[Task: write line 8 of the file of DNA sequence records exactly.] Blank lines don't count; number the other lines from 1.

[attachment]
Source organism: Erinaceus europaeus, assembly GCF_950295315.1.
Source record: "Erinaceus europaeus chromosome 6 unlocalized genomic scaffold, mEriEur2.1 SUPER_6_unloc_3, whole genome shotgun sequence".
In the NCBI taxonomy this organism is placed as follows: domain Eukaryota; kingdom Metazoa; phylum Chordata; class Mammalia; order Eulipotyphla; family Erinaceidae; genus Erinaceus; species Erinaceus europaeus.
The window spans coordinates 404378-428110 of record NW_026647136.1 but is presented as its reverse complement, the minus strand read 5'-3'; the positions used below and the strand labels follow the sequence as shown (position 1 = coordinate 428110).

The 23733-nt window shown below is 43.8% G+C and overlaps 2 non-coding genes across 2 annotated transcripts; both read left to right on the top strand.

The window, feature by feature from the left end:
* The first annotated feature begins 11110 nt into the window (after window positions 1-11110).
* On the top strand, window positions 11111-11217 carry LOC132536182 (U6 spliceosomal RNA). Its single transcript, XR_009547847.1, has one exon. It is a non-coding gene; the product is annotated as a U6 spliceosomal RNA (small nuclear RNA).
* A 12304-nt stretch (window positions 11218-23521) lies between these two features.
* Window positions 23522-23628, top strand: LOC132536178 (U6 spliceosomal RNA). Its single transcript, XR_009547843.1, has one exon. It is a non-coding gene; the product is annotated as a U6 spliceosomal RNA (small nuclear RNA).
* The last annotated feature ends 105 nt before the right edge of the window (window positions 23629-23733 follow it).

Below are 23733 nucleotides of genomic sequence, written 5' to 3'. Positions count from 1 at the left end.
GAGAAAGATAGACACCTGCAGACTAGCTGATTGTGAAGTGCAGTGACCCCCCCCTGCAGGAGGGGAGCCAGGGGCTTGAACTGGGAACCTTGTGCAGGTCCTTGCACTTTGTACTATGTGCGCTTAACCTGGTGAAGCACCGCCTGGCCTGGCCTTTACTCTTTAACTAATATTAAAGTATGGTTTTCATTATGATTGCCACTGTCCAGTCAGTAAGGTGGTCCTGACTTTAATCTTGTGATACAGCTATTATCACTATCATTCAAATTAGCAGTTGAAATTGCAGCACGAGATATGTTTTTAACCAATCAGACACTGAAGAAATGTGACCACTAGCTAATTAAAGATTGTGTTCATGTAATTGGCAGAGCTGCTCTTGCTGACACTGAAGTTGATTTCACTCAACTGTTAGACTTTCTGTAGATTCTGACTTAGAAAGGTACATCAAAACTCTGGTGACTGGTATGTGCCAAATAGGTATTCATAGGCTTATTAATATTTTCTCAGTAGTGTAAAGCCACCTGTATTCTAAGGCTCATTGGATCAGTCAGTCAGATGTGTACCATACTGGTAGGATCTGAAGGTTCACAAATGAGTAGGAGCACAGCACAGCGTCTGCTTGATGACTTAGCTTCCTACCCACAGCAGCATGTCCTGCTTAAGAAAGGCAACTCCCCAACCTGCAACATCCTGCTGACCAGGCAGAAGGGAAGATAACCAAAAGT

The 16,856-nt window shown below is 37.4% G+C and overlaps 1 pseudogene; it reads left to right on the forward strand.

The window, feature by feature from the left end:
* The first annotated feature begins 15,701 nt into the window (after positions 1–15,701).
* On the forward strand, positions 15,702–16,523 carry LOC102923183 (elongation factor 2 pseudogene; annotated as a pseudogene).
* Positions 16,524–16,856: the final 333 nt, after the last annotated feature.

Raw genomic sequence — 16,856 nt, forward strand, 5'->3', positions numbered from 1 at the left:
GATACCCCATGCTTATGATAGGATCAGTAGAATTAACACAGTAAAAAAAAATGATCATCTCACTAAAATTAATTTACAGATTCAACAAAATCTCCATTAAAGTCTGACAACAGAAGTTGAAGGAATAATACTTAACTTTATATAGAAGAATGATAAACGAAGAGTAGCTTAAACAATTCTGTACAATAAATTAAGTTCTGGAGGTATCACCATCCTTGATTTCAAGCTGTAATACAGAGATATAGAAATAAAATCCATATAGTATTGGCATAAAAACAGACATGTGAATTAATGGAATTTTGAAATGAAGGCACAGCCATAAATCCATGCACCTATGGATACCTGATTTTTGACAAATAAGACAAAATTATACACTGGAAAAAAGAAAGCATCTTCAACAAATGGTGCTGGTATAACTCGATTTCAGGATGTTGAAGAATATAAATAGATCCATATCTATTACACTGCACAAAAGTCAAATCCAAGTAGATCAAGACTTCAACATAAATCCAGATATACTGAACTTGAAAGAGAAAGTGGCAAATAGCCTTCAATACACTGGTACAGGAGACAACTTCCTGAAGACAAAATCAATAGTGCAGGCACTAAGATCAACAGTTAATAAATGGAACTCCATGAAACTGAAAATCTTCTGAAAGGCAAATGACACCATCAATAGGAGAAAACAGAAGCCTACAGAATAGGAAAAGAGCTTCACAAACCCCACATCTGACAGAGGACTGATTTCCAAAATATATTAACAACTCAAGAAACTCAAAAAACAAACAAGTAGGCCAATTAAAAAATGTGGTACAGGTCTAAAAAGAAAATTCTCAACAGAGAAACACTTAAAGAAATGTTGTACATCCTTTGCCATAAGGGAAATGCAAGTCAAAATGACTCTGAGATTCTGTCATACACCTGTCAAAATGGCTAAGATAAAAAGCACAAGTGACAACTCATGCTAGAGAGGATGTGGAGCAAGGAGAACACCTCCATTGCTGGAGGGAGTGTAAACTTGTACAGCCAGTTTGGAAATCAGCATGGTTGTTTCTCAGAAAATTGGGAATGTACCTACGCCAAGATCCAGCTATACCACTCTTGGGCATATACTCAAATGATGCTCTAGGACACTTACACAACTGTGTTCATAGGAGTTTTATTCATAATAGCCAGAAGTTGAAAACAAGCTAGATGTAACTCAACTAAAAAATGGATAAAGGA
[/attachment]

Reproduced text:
* On the top strand, window positions 11111-11217 carry LOC132536182 (U6 spliceosomal RNA). Its single transcript, XR_009547847.1, has one exon. It is a non-coding gene; the product is annotated as a U6 spliceosomal RNA (small nuclear RNA).